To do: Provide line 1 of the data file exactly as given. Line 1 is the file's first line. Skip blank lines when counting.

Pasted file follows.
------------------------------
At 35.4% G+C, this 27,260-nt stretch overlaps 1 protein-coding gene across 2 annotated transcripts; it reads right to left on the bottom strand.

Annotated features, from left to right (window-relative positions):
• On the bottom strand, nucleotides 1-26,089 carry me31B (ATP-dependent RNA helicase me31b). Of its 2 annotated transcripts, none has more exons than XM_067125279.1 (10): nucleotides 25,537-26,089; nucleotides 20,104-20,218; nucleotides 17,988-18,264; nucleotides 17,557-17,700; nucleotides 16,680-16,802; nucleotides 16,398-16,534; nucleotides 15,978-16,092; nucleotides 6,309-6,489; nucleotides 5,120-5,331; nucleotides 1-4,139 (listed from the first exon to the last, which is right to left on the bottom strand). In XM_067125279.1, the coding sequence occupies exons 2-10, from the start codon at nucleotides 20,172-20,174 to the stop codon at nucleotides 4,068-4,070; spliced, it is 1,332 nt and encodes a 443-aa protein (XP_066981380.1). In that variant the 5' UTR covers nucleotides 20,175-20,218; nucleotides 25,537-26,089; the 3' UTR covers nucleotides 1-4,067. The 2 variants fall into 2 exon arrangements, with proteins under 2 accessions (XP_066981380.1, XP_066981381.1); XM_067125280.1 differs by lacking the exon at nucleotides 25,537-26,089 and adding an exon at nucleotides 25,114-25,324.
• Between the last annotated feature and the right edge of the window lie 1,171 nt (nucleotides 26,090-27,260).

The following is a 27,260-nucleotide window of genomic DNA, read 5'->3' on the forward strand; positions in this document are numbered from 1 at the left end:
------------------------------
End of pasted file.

At 35.4% G+C, this 27,260-nt stretch overlaps 1 protein-coding gene across 2 annotated transcripts; it reads right to left on the bottom strand.